7. Size embroidered piece

Take your embroidered piece that you prepared earlier, and size it up against your background circle. (Pic 7). It needs to sit at least half way up. (50-60% is good I think). I lined the pocket by attaching a thin piece of plain fabric across the top of the embroidery, then back stitched it through the lining. Press this line nice and flat. Place it back on your circle making sure you keep grains and patterns straight. (Remember – measure twice, cut once!) Refer Pic 8. Pin the layers together and turn it over and cut the pocket pieces to match the circle background. (Pic 9).

8. Line up pocket
9. Cut to shape

The easiest way I found to finish off the edges of the circle was to line the whole thing with thin fabric, and stitch right around with a ¼ inch seam, leaving a gap of about 2 ½ inches. While still inside outside snip every ¼ inch or so around the circle, being careful not to cut through the stitching. Refer Pics 10 & 11. Turn the whole thing right side out, make the edge as even as you can and press it flat. Tuck the edge in where you had the gap to do the turn, and pin and hand sew this making sure you keep the shape. Press it. Then place this on top of your Dresden plate, again keeping the grain and design straight and pin horizontally to the stitching line. (Pics 12 a &b).

10. Snipping edges
11. Snipping edges
12 a. Pin to Dresden Plate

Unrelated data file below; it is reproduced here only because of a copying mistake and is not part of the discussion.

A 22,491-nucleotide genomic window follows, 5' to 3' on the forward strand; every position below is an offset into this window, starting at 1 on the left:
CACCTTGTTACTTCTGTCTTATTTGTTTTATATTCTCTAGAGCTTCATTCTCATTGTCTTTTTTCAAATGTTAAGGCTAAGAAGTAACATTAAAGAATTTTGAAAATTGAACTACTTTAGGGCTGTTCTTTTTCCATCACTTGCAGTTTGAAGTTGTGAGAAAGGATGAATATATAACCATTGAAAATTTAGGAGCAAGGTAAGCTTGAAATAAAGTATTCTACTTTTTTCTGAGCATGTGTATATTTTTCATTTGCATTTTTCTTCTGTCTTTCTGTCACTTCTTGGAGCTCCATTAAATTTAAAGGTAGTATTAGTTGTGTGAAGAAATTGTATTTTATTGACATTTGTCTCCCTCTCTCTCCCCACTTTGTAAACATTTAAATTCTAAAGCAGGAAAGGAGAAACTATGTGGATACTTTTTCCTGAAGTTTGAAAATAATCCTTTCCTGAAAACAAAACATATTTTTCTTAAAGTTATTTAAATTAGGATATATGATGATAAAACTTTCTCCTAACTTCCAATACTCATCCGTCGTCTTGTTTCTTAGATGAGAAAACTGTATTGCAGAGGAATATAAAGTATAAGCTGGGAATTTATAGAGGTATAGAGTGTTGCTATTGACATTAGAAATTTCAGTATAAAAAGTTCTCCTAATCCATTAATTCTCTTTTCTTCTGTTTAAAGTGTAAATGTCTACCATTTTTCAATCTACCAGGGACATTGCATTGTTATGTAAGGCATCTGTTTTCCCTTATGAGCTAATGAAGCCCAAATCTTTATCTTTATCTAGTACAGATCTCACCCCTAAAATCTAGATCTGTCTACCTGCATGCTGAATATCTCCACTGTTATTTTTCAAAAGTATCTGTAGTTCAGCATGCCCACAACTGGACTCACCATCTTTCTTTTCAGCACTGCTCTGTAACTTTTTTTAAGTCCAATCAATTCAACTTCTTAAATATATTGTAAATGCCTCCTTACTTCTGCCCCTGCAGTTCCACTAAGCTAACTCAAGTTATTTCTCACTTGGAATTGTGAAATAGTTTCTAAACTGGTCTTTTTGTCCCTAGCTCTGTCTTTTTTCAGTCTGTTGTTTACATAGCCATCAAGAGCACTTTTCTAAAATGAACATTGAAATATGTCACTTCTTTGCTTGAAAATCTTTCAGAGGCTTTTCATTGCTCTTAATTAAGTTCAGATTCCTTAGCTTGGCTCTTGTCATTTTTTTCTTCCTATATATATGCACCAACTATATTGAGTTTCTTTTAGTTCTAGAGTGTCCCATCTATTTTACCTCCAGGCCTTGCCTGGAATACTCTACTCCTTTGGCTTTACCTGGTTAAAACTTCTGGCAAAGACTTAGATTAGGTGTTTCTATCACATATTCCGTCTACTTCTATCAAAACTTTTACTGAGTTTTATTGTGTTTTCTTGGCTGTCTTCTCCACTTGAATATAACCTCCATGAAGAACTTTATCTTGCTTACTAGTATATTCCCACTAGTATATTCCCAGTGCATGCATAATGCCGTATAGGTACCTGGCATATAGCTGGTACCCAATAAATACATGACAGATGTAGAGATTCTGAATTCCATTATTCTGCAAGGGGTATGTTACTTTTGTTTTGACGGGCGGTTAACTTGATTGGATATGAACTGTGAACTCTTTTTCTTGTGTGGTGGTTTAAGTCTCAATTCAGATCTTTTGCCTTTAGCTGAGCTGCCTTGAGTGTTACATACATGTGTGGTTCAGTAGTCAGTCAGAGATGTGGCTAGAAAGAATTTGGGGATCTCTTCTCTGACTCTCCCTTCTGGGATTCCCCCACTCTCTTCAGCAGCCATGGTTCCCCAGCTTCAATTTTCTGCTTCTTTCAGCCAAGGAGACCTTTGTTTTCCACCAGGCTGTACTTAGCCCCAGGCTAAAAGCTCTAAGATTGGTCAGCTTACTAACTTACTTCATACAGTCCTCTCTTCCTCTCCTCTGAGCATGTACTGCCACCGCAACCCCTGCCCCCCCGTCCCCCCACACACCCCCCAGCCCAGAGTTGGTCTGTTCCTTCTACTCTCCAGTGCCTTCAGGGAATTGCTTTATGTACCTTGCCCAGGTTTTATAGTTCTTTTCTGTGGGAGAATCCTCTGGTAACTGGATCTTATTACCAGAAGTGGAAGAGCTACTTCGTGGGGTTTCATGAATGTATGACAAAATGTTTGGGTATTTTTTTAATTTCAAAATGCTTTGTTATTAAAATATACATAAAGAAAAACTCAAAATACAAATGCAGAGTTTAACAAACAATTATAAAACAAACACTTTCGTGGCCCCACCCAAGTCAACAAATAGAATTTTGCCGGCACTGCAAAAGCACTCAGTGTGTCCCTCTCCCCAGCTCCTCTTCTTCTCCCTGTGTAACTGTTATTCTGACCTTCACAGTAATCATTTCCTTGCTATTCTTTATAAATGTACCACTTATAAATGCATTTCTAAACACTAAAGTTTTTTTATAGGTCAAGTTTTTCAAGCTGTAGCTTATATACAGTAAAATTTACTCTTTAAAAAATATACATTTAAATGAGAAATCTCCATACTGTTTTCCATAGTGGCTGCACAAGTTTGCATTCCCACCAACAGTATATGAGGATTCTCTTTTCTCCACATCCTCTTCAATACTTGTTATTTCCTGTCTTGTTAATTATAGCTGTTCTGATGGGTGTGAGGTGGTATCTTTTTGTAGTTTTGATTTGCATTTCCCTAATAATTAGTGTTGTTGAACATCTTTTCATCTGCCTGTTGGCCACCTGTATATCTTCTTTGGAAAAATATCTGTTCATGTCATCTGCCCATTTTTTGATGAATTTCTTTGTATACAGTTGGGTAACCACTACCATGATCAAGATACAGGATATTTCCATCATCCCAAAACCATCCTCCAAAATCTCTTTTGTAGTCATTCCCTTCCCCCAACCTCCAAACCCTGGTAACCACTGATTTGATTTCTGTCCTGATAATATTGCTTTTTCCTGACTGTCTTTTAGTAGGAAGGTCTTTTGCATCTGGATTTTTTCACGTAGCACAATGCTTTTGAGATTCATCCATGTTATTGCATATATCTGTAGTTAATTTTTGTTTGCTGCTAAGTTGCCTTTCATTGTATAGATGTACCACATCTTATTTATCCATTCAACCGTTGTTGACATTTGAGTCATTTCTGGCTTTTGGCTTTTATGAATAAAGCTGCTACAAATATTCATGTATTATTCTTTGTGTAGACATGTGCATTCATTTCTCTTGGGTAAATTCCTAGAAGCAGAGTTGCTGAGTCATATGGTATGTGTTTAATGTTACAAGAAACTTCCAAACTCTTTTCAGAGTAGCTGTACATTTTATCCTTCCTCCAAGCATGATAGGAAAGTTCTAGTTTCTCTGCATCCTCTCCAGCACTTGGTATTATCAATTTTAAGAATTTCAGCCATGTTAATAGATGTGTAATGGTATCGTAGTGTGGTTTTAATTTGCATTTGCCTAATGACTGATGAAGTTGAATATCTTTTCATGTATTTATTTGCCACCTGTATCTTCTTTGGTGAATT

12 b. Pin to Dresden Plate

Pic 13 shows a close up of the circle sewn to the plate, using my favourite decorative stitch.

13. Circle sewn to plate

When cutting out the back of the cushion, my recipe is cut a piece the height of your front piece x the width plus 1 ½ inches. Fold the piece in half through the longest length, and cut it through. (I put the zip in the centre back.) I measure the zip against the fabric and stitch from the edges to the pins using a ½ inch seam, and lock the stitch so it doesn’t unravel. (Pics 14 a & b). Overlock (serge) down this seam line where the zip is going to go. Press the centre back seam open. While the back of the cushion is on the ironing board wrong side up, place the zip also wrong side up over the opening. Pin the zip along each side to the fabric and take to the machine. I find this is a really easy way to put in a zip for a cushion. You don’t even need your zipper foot! I just move the needle carriage over to get a bit closer to the zip centre.

14 a. Prepare back
14 b. Prepare back

Then with the back section flat, right side up with the zip running from the top to the bottom, pin the front side face down on the bottom section. I sew it all the way around with ¼ inch seam and overlock (serge) all the edges.

Then, taddaahhh, you have your own Dresden Plate Reading Pillow! (15a & 15b)

15 a. Finished Product
15 b. Finished Product

Now, we would LOVE to see what you do with this project. Once you have made one or two (and they are addictive), you can play with the size of the circle too. The larger you can make it, the larger the story books you can put in the pocket. It would look just as effective with less of the Dresden plate pieces showing and more circle. The one I made using the jelly roll fabrics is a bit too small for the average book, but does hold the sweet little bedtime books that are around.

PLEASE do share what you make here at Bunnycup Embroidery or at either the new Bunnycup Embroidery Facebook Group or at Lindylou Kidsworld Facebook Page. Looking forward to seeing your version of this theme xx.